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Quadriga

Quadriga

Moves by Egypt’s military government to clear protest camps set up by the Muslim Brotherhood have turned violent, with a number of people reported killed or injured. The conflict between the army and the Brotherhood has heated up dramatically – and there’s no end in sight.

Watch video 42:31

Six weeks ago, Egypt’s military toppled democratically-elected President Mohammed Morsi after just over a year in power. The deposed president has been in detention since early July. Increasingly, his supporters in the Muslim Brotherhood and opponents in the military have taken up positions on opposite sides of what is now a bloody divide. For weeks now, hundreds of thousands of Egyptians have been out on the streets – both in support of Morsi and against him.

Is Egypt on the verge of civil war? What can the international community do to defuse the situation? Will other countries soon get more involved? Can Egypt find the path to democracy?

Tell us what you think: Bloodshed in Egypt – No Way Out?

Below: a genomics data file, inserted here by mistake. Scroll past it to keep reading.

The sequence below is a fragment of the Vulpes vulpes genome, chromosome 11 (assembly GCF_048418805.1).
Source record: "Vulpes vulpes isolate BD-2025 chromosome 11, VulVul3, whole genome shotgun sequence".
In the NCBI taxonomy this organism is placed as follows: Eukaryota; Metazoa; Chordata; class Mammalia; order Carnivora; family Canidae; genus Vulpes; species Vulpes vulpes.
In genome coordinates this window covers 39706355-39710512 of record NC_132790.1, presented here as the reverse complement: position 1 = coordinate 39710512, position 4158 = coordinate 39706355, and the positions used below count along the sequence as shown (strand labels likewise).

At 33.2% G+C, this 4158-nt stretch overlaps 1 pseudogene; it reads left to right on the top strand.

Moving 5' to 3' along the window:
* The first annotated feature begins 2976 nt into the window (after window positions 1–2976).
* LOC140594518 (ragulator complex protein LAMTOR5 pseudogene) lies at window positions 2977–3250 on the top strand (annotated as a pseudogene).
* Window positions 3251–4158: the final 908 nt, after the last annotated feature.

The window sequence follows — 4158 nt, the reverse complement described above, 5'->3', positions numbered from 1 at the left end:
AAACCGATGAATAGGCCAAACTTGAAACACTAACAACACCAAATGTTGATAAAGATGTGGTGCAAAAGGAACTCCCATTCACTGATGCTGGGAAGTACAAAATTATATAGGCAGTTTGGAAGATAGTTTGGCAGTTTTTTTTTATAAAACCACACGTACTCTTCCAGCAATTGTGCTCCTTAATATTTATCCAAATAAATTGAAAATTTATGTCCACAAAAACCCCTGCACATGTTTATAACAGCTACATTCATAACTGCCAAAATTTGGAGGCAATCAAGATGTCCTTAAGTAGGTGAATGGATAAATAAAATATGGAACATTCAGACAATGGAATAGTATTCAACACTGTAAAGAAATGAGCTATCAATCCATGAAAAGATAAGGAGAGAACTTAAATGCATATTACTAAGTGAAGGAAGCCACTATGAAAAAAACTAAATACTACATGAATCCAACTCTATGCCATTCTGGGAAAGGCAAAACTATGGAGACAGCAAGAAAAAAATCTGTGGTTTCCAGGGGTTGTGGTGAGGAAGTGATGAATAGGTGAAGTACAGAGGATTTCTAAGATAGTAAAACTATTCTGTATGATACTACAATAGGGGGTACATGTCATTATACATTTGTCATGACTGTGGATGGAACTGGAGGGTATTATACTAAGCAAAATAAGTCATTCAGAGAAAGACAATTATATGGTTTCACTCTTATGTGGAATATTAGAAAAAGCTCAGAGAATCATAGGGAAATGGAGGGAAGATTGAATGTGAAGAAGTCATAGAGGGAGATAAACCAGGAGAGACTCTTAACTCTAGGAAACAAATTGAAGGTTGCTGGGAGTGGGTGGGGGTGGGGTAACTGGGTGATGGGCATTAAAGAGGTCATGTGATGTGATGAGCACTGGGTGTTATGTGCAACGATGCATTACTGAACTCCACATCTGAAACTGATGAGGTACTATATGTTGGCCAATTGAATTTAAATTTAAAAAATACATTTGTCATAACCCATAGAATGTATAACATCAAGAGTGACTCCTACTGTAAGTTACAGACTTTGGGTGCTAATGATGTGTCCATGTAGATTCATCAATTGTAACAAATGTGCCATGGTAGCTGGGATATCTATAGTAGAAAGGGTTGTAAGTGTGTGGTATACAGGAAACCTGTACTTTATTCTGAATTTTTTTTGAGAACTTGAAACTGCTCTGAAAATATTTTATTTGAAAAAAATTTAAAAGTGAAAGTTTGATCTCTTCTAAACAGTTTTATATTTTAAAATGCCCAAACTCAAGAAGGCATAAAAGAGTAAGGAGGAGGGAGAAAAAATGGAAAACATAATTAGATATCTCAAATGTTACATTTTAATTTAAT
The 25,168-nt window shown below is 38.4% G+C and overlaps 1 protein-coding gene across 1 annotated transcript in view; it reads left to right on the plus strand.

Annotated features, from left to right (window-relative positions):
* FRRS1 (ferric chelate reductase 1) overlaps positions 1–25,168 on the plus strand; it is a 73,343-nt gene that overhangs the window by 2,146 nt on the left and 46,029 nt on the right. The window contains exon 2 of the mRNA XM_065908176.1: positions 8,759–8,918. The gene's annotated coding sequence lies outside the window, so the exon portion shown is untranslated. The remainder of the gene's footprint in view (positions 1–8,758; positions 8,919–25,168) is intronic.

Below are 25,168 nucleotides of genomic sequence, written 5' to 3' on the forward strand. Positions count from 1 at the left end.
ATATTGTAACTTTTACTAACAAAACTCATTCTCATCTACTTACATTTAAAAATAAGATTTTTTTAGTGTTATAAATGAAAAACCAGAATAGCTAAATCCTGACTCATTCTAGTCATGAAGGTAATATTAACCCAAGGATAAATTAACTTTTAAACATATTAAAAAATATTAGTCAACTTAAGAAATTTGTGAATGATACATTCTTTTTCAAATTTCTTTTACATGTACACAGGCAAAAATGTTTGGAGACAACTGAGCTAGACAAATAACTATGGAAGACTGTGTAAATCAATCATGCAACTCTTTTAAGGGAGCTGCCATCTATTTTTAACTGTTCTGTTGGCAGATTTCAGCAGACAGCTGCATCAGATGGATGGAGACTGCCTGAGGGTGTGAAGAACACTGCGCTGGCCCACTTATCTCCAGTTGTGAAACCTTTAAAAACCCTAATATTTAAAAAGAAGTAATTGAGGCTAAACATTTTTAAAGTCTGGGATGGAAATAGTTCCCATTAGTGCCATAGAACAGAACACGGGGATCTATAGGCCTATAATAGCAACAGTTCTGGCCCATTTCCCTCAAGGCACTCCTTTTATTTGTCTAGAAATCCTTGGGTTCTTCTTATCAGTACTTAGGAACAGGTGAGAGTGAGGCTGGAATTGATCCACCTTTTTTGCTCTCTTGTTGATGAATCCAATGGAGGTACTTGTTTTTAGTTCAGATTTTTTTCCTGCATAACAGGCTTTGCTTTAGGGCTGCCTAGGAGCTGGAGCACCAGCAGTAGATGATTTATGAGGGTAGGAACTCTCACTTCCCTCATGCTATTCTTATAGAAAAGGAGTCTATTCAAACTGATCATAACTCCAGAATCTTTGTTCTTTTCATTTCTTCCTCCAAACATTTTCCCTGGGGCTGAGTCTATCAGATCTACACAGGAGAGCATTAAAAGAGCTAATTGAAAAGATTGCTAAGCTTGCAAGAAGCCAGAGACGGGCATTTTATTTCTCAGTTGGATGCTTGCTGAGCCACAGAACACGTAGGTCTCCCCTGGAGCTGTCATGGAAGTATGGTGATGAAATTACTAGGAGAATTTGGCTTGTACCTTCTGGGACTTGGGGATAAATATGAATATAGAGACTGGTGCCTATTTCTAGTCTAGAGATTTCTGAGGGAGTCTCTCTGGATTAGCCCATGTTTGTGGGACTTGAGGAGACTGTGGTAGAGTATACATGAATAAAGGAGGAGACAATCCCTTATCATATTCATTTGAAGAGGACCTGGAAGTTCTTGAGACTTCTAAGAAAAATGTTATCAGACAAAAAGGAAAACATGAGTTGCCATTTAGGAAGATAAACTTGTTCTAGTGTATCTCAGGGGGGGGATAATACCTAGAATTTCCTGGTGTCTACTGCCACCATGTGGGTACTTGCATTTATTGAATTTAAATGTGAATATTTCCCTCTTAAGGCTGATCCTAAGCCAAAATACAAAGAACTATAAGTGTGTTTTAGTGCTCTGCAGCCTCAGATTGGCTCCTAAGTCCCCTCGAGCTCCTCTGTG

Quadriga@dw.de

Our guests:

Ahmed Badawi - is a researcher and political analyst. He is the Co-Executive Director of Transform, a Berlin-based organisation specialising in conflict resolution and political development. He previously worked for the International Crisis Group, the German Institute for International and Security Affairs, Oxford Research Group and Zentrum Moderner Orient. In 1991-1999 he worked in Egypt as a print and TV journalist. He has a Doctorate in Political Science from Humboldt University in Berlin and an MSc in Development Studies from SOAS, University of London.

Jan Kuhlmann– is a freelance journalist specialising in events in the Arab world. After studying History and Islamic Studies in Hamburg Jan Kuhlmann started his journalistic career at the daily Kieler Nachrichten. His work took him to the Middle East where he worked for the dpa news agency in Tel Aviv. He studied Arabic at the American University of Cairo. Back in Germany he became the Berlin Correspondent of the Rheinischen Merkurnewspaper. He now works for a variety of newspapers and radio stations.

Said Samir– Has been living and working as a freelance journalist in Germany for the last five years. Born in Egypt, he studied at Cairo’s Ain Shams University. In 2004 he and his family relocated to Germany, his wife’s home country. He works for Arabic and English medias. He is presently working as a consultant, assisting European media to gain a foothold in the Arab World.